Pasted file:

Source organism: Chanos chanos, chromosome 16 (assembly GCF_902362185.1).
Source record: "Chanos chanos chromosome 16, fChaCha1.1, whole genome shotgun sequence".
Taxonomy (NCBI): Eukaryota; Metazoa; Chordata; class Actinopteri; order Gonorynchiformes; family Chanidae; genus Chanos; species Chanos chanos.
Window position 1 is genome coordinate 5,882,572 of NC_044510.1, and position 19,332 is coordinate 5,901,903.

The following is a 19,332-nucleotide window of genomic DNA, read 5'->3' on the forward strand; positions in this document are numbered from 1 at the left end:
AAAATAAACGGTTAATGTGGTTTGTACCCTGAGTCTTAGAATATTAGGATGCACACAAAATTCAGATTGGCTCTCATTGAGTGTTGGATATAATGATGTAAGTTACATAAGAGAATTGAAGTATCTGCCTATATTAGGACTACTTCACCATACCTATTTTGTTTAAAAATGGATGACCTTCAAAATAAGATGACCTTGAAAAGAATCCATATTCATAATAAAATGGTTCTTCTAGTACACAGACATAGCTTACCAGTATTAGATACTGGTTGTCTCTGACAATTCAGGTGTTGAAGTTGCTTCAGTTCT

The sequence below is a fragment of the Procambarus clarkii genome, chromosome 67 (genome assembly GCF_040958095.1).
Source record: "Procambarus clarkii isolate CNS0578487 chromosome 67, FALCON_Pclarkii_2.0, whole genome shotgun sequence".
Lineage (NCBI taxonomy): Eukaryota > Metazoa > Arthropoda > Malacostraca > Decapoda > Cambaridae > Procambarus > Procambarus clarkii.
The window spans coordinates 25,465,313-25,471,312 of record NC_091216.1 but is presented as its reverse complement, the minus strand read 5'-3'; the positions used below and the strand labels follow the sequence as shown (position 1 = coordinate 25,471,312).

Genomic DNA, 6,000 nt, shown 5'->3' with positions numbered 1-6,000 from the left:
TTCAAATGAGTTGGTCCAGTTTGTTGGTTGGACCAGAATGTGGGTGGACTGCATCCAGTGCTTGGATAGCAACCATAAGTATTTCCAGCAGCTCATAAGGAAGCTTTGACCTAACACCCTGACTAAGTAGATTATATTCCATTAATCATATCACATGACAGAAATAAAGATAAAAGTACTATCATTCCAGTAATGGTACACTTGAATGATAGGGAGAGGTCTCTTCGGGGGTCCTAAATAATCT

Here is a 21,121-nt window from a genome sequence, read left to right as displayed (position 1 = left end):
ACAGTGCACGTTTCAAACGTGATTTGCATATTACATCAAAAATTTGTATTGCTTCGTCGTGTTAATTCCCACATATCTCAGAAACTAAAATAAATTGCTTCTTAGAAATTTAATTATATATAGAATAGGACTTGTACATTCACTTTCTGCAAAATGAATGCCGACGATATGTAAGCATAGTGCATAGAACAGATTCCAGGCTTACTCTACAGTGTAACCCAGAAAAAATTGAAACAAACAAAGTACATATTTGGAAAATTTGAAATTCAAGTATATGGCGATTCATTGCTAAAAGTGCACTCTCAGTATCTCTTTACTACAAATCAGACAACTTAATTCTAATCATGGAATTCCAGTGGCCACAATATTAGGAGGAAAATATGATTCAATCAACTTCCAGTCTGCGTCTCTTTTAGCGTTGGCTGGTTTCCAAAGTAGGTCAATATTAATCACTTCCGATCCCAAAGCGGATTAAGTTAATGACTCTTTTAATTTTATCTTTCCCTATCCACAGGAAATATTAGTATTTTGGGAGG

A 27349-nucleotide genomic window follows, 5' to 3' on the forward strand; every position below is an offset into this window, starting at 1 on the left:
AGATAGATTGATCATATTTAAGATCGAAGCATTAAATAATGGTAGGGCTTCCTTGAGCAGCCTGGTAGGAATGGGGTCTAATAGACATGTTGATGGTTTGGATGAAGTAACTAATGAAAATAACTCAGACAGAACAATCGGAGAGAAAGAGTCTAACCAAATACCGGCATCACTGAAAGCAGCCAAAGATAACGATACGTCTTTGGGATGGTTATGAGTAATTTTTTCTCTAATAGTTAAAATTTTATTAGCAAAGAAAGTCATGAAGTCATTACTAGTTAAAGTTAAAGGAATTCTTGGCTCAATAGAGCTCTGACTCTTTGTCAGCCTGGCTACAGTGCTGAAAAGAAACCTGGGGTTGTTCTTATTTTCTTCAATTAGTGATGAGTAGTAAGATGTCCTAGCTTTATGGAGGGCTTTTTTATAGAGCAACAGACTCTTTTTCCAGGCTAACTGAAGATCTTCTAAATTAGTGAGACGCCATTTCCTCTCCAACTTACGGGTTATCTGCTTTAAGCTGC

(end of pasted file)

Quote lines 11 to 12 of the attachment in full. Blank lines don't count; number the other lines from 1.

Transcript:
Genomic DNA, 6,000 nt, shown 5'->3' with positions numbered 1-6,000 from the left:
TTCAAATGAGTTGGTCCAGTTTGTTGGTTGGACCAGAATGTGGGTGGACTGCATCCAGTGCTTGGATAGCAACCATAAGTATTTCCAGCAGCTCATAAGGAAGCTTTGACCTAACACCCTGACTAAGTAGATTATATTCCATTAATCATATCACATGACAGAAATAAAGATAAAAGTACTATCATTCCAGTAATGGTACACTTGAATGATAGGGAGAGGTCTCTTCGGGGGTCCTAAATAATCT